The French celebration of Jerry Lewis as an American artist is a lazy punchline and a gross oversimplification of a genuine appreciation, but there is a telling truth to the cliché. Historically, French critics favored the visual over the verbal, and stylistic sensibility over plot and performance, in American movies; in the sixties and seventies, when Lewis was seen as little more than a crudely juvenile comic and a show-biz caricature, the French saw a particular cinematic ingenuity and innocence that was lacking in other American comedies. Plus, he seemed culturally kindred with a classic comic figure: the clown. Not the circus brand, but the kind that flourished in the cabarets and music halls of Europe.
That’s a rather longwinded introduction to a tradition that gave birth to a pair of great French filmmakers: Jacques Tati and Pierre Étaix, comic actors turned directors whose films draw from silent movies, mime, and cabaret performance, and carry on the traditions of Chaplin and Keaton. They were silent movie clowns in the contemporary world, and their movies presented a unique and elaborate comic universe that operated on its own skewed logic.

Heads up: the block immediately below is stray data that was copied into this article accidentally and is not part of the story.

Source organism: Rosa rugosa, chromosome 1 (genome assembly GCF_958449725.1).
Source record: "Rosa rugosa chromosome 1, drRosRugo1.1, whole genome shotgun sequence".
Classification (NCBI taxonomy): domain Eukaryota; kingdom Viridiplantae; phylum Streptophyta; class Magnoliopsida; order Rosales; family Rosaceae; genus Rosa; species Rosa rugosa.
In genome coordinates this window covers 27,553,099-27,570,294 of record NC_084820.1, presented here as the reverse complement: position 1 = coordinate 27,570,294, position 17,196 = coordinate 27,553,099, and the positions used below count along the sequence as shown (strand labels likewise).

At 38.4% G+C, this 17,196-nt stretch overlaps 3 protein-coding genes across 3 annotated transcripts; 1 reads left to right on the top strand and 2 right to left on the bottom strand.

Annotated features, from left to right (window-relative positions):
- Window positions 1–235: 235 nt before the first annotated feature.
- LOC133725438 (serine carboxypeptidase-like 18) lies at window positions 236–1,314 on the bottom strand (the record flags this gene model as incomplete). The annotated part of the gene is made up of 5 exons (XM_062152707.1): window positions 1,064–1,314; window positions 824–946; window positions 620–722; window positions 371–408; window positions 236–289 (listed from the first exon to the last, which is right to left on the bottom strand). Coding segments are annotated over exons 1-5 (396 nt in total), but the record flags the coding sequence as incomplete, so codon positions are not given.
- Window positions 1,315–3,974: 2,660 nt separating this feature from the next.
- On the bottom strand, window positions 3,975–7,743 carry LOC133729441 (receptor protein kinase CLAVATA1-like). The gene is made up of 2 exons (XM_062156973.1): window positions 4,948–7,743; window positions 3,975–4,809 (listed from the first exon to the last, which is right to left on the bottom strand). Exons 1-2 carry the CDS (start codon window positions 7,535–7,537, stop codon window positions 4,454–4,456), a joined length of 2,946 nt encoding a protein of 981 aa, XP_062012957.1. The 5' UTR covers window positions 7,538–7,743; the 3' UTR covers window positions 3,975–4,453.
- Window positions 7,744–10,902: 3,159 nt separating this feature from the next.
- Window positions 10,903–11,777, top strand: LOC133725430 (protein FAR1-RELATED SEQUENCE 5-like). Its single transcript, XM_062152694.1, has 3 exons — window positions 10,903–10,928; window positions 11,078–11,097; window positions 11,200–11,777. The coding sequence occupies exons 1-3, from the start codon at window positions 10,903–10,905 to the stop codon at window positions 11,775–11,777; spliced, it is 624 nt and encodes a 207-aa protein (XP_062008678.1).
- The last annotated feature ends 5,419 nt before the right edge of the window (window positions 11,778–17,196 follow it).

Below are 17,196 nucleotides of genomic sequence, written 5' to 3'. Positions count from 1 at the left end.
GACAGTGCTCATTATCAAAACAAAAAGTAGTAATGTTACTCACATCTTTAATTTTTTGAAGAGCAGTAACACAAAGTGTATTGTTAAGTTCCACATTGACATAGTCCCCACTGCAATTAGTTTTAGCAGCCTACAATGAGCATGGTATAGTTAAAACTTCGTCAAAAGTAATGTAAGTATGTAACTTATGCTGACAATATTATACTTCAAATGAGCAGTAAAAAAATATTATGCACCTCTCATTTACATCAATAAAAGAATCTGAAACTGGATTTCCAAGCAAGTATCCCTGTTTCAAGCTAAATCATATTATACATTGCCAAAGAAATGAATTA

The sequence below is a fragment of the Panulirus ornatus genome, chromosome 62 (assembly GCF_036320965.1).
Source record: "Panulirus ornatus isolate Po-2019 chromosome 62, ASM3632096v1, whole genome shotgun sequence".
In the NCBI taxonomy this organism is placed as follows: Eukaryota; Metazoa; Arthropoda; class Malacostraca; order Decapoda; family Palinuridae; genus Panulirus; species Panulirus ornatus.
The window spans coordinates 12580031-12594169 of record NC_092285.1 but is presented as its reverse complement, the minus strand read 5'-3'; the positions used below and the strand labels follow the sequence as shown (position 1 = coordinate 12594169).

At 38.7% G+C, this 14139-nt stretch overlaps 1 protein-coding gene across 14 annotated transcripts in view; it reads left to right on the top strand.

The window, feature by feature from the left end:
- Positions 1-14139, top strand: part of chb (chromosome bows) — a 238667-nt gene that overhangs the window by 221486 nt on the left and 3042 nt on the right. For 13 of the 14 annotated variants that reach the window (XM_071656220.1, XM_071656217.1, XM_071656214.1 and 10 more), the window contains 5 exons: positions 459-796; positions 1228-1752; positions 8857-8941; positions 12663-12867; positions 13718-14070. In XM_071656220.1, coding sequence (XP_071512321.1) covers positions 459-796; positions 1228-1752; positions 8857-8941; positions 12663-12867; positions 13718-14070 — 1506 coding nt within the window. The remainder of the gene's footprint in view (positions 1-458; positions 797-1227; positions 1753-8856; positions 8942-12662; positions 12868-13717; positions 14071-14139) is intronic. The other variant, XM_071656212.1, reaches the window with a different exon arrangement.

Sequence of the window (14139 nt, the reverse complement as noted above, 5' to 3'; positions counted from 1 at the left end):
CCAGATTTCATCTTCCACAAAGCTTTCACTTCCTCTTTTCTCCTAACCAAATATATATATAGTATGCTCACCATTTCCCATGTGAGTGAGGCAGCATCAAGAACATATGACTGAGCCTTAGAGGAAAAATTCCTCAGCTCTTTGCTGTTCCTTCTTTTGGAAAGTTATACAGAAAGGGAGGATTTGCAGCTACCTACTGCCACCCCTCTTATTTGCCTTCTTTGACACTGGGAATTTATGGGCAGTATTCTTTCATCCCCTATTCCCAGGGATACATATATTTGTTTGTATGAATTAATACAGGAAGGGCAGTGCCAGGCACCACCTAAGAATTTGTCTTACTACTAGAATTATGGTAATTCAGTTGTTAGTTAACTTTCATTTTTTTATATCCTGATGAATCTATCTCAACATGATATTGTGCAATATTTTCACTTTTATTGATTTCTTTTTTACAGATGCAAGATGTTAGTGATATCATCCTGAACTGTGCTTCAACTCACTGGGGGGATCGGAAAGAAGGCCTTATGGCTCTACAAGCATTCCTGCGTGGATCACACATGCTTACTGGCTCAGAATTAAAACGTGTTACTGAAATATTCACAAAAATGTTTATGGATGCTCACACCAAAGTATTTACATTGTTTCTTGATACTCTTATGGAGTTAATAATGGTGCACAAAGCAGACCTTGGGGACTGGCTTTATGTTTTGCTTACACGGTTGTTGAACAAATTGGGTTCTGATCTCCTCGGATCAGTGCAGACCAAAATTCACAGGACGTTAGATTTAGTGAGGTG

Circus acrobat, clown, cabaret star, artist, actor, and for a brief time director, Pierre Etaix (pronounced eh-TEX) is one of the great comedy treasures of France. It wasn’t meant to be a secret, but his relatively small body of work as a director—he made five features (four comedies and a documentary) and three comedy shorts between 1961 and 1971—was out of circulation for four decades due to legal issues. They were freed only in 2009, restored in 2010, and rereleased in France to great acclaim. Seeing them for the first time is a revelation.
His debut short Rupture (1961), a nearly wordless one-man show with Étaix as a jilted lover whose entire world quite literally comes apart around him while he tries to write a response to a break-up letter. He won an Oscar for his second short film, Happy Anniversary (1962), where he’s on the losing side of a war with modern urban life while his wife awaits his return home. The dialogue is spare to say the least—his films could play sans subtitles and be just as effective—and he uses music just as sparingly. The audio punchlines are all in the cartoonish sound effects pumped up to a surreal prominence.
His masterpiece is Yoyo (1965), an almost silent comedy that in fact begins with an evocation of the silent era and ends with a wry jab at sixties TV culture. Étaix directs, co-writes (with Jean-Claude Carrière, his collaborator on every film except his documentary), and stars in two roles: a ruined millionaire who joins the circus with a beautiful trick rider and his own grown son, who becomes a celebrated clown and returns home to restore the neglected mansion. It’s quite gentle and sweet, with a quiet yearning under his masterful comic performance and hilarious comic inventions, but Étaix is a gag man first and foremost and “Yo-Yo” is filled with brilliant and sublime gags and physical humor.